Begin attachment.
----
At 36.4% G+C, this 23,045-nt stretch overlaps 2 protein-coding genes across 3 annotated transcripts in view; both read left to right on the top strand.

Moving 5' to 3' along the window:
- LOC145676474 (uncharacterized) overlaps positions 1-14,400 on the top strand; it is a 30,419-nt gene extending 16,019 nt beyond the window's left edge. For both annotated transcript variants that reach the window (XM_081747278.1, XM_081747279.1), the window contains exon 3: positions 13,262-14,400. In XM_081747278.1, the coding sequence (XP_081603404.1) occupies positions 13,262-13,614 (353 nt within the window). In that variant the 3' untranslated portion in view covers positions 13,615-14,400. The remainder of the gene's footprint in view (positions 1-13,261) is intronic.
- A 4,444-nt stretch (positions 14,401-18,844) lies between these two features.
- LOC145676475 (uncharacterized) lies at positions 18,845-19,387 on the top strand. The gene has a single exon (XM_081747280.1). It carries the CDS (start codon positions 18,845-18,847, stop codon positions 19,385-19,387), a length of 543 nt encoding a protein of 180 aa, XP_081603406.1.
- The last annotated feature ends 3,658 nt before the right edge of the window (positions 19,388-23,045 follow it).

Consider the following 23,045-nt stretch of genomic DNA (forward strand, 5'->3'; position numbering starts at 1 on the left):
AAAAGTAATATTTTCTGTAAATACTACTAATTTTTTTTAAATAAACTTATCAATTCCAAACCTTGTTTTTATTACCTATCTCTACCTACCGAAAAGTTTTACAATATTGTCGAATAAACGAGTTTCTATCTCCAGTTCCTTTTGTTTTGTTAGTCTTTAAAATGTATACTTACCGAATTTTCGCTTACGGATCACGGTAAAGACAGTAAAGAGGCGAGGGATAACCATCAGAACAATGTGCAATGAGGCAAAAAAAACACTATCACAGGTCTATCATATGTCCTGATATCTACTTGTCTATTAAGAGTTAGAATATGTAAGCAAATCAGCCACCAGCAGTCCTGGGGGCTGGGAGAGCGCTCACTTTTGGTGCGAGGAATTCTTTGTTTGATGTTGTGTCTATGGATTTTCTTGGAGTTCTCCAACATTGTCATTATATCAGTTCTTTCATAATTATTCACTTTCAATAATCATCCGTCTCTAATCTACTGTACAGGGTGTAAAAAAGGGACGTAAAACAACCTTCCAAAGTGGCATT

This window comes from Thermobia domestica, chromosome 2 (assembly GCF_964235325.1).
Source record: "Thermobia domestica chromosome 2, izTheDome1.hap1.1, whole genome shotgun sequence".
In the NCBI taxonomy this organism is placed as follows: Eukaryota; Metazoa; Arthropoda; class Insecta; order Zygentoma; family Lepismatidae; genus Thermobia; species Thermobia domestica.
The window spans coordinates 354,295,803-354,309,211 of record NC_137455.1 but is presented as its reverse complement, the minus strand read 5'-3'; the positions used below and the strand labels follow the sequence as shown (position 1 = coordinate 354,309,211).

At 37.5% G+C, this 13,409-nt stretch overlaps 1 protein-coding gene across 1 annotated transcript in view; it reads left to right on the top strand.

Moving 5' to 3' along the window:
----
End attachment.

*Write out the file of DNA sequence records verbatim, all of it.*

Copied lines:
At 36.4% G+C, this 23,045-nt stretch overlaps 2 protein-coding genes across 3 annotated transcripts in view; both read left to right on the top strand.

Moving 5' to 3' along the window:
- LOC145676474 (uncharacterized) overlaps positions 1-14,400 on the top strand; it is a 30,419-nt gene extending 16,019 nt beyond the window's left edge. For both annotated transcript variants that reach the window (XM_081747278.1, XM_081747279.1), the window contains exon 3: positions 13,262-14,400. In XM_081747278.1, the coding sequence (XP_081603404.1) occupies positions 13,262-13,614 (353 nt within the window). In that variant the 3' untranslated portion in view covers positions 13,615-14,400. The remainder of the gene's footprint in view (positions 1-13,261) is intronic.
- A 4,444-nt stretch (positions 14,401-18,844) lies between these two features.
- LOC145676475 (uncharacterized) lies at positions 18,845-19,387 on the top strand. The gene has a single exon (XM_081747280.1). It carries the CDS (start codon positions 18,845-18,847, stop codon positions 19,385-19,387), a length of 543 nt encoding a protein of 180 aa, XP_081603406.1.
- The last annotated feature ends 3,658 nt before the right edge of the window (positions 19,388-23,045 follow it).

Consider the following 23,045-nt stretch of genomic DNA (forward strand, 5'->3'; position numbering starts at 1 on the left):
AAAAGTAATATTTTCTGTAAATACTACTAATTTTTTTTAAATAAACTTATCAATTCCAAACCTTGTTTTTATTACCTATCTCTACCTACCGAAAAGTTTTACAATATTGTCGAATAAACGAGTTTCTATCTCCAGTTCCTTTTGTTTTGTTAGTCTTTAAAATGTATACTTACCGAATTTTCGCTTACGGATCACGGTAAAGACAGTAAAGAGGCGAGGGATAACCATCAGAACAATGTGCAATGAGGCAAAAAAAACACTATCACAGGTCTATCATATGTCCTGATATCTACTTGTCTATTAAGAGTTAGAATATGTAAGCAAATCAGCCACCAGCAGTCCTGGGGGCTGGGAGAGCGCTCACTTTTGGTGCGAGGAATTCTTTGTTTGATGTTGTGTCTATGGATTTTCTTGGAGTTCTCCAACATTGTCATTATATCAGTTCTTTCATAATTATTCACTTTCAATAATCATCCGTCTCTAATCTACTGTACAGGGTGTAAAAAAGGGACGTAAAACAACCTTCCAAAGTGGCATT

This window comes from Thermobia domestica, chromosome 2 (assembly GCF_964235325.1).
Source record: "Thermobia domestica chromosome 2, izTheDome1.hap1.1, whole genome shotgun sequence".
In the NCBI taxonomy this organism is placed as follows: Eukaryota; Metazoa; Arthropoda; class Insecta; order Zygentoma; family Lepismatidae; genus Thermobia; species Thermobia domestica.
The window spans coordinates 354,295,803-354,309,211 of record NC_137455.1 but is presented as its reverse complement, the minus strand read 5'-3'; the positions used below and the strand labels follow the sequence as shown (position 1 = coordinate 354,309,211).

At 37.5% G+C, this 13,409-nt stretch overlaps 1 protein-coding gene across 1 annotated transcript in view; it reads left to right on the top strand.

Moving 5' to 3' along the window: